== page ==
Security in depth

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When you think of securing a building, one of the first things that may come up is to put up a fence, and maybe add a armed guard. Your next layer of defense maybe another guard or guard dog to roam the the property to address any threats that get past the fence and the gate guard. No security strategy would be complete unless you add locks on all of the doors and windows. The building may also include cameras and alarm as technical security measures as a last layer of defense.

When it comes to security, the risks and likelihood of occurance will generally drive the types of safegards put in place. Cybersecurity professionals are very familiar with the balancing of risks with appropriate safegards for the data that is being protected. The difference is that when it comes to physical security, it is easy to identify where your investments are going. Technical security measures are a bit more difficult to see the investment, and notice that the impacts of the implementation.

In the cyber world, security in depth can also be applied. The idea behind the security in depth concept is to provide differring layers of security, that will have some overlap, to provide better protection coverage. While it is possible to bypass or exploit a weakness within one system, it increases the difficulty by adding the layers. If properly configured, these systems could also aid in the detection of a threat. Most of this could be done with the tools already on hand by utilizing all of their capabilities.

In future posts, I will go into the how and why to implement the various tools you already have. Right now, I will just highlight some basics:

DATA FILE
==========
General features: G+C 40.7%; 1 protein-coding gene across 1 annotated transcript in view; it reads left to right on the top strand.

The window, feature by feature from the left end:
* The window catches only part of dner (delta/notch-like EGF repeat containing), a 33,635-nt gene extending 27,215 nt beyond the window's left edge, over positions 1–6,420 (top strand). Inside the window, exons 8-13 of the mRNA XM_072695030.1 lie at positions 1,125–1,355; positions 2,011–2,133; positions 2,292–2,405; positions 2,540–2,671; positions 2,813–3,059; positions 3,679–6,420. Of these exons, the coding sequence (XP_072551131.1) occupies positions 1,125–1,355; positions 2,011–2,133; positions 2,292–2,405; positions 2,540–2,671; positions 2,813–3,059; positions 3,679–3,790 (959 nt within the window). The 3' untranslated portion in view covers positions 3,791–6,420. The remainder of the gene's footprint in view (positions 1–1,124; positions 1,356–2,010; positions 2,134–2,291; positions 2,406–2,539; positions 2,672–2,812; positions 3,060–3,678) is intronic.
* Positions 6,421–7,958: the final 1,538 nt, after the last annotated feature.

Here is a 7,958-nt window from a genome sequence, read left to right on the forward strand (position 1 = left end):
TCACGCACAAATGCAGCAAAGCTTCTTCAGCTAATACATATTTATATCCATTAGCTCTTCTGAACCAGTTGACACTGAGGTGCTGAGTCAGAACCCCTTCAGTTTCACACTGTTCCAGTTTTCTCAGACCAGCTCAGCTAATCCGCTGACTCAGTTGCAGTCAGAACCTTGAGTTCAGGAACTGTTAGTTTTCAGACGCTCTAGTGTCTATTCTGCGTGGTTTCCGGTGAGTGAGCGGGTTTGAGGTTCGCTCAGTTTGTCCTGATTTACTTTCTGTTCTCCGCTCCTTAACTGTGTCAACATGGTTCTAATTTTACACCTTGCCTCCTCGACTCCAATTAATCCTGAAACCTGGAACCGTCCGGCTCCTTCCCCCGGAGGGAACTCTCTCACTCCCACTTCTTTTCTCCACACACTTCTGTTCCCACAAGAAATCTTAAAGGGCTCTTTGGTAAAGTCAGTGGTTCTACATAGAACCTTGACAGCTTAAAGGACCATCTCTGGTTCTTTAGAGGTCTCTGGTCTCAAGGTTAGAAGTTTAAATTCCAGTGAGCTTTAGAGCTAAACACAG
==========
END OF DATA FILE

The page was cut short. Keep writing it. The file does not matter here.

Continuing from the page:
• The simplest thing you can do is to properly secure your operating system by following best practices. Best practices would include, but not limited to, password protection and logging. All systems should have antimalware detection installed with a firewall in place.
  • Your layer 2 devices can also assist with the security in depth concept. Managed layer 2 devices come with the capability to do logging and VLAN. Being able to log what devices are connecting or segregating network devices can assist in boosting your security posture.
  • Most environments now are using wireless access points to provide connectivity to differing systems. By implementing the highest encryption level possible, with complex passphrases add to the difficulty. Logging is also important to implement at this level to monitor what devices are connecting. It is also best to separate connections at this level as well by not allowing guest systems to connect to the same network.
  • Your layer 3 devices should be configured to only allow traffic you approve in. In a perfect world, you would also control the traffic that is leaving your network. As with the other devices mentioned, logging is also important to implement to monitor what data is coming into or out of your network.




 

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